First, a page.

The Conservative Party has voted for a venture into the unknowable led by the unknown. David Cameron's recent ubiquity obscures how little the new leader has revealed about his future intentions. With a Blairite flourish, he says he wants his party to change. The scale of his victory suggests that his party is willing to change. What is far from clear is what form the change will take.
Mr Cameron's victory speech yesterday was emblematic. He delivered enticing words with verve, but raised a series of thorny questions.
In the space of a few minutes the new leader suggested that it was necessary to change the way Conservatives thought, especially in relation to the inner cities. He sought improvements in transport, a significant failing of the current government. He wanted well-funded public services, safe streets, clean public spaces and tough policies to reduce carbon emissions. With a single leap, he appeared to be placing the Conservatives firmly on the centre ground.
But he concluded with a soundbite which suggests that the leap will not be as surefooted as the self-confident delivery suggests. Mr Cameron declared: "There is such a thing as society, but it's not the same as the state." Superficially, this is a soundbite that ticks several boxes. The artful words appear to challenge Margaret Thatcher's observation that there was no such thing as society. At the same time, they echo her populist cry that the state must get off our backs.
Mr Cameron has hit upon his own third way, a believer in society and an advocate of a smaller state. The problem is that it is the state in its various manifestations that binds together the varying and sometimes conflicting elements in society.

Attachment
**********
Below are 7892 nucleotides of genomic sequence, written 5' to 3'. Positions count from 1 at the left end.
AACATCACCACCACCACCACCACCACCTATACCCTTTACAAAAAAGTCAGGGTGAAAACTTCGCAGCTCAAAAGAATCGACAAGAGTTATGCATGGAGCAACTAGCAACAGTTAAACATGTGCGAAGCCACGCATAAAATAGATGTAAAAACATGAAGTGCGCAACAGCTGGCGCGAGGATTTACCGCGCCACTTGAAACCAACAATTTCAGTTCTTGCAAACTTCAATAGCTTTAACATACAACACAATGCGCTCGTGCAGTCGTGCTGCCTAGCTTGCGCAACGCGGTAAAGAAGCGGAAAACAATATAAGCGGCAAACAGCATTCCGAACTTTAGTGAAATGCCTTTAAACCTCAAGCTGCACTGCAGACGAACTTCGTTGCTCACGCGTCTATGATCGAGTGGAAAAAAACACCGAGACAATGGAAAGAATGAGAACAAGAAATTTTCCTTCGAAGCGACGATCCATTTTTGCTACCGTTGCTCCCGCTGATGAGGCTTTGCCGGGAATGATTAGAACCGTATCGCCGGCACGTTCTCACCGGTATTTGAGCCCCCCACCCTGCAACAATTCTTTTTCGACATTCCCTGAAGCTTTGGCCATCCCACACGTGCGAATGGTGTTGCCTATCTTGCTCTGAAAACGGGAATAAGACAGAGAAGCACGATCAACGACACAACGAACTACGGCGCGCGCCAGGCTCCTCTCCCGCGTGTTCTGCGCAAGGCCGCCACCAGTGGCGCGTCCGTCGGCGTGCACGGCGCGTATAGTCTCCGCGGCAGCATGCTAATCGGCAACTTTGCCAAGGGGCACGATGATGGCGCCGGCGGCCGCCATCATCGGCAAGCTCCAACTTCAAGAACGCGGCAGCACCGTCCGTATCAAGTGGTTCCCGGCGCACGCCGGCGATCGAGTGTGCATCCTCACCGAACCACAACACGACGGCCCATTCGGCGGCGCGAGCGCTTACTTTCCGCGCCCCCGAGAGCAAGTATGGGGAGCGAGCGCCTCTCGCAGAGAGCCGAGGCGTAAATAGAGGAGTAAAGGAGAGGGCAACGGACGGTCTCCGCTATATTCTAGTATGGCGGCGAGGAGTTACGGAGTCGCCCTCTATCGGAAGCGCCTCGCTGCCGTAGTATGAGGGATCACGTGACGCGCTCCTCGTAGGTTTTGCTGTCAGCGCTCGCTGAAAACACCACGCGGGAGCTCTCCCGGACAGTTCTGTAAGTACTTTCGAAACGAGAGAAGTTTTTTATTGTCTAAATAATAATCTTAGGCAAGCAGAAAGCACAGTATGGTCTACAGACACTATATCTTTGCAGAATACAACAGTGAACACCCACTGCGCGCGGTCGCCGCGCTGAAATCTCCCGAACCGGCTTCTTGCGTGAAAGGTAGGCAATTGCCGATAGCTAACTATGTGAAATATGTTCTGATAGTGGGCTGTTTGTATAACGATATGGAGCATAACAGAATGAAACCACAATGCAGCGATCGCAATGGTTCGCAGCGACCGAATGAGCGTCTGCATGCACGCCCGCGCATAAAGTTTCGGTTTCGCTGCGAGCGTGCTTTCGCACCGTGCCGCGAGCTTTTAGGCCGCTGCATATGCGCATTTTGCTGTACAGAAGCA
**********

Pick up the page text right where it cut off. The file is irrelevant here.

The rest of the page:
More specifically, the state will be required to bring about the appealing objectives outlined by Mr Cameron. Most voters are not going to reduce carbon emissions voluntarily. Investment in public services will happen only if the government is willing to invest. In this early phase of his leadership, Mr Cameron shows no signs of addressing the conundrum that has undermined previous leaders of his party. Conservatives seek still European standards in public services and US levels of taxation.
But while it is easy to overestimate Mr Cameron, it would be wrong to underestimate the new leader and his party. In spite of its recent turbulent past, the Conservative Party is relatively easy to lead. Leaders announce big policy changes, and on the whole the party accepts them. Each leader inherits a blank canvas on which to create a new political portrait.
To take some recent examples: a leader puts on a baseball cap, moves to the centre ground, and his party dances to the new tunes. When tax and spending policies descend from a clear blue sky without debate, the party stands ready to salute. Moves away from the centre ground and back to the right are instigated, and the party follows. More charismatic than recent leaders, Mr Cameron will have greater authority as he paints his picture, but the Conservative Party has never been a nightmare to lead. It has just been poorly led.
The media plays its part in making life relatively easy for a Conservative leader. The right-wing newspapers have had a large role in British politics since 1997, but they have lacked a political party to make the most of their propaganda. If Mr Cameron is an early success (and I predict the Conservatives will be ahead in the polls by the new year) some papers will not be able to contain their excitement.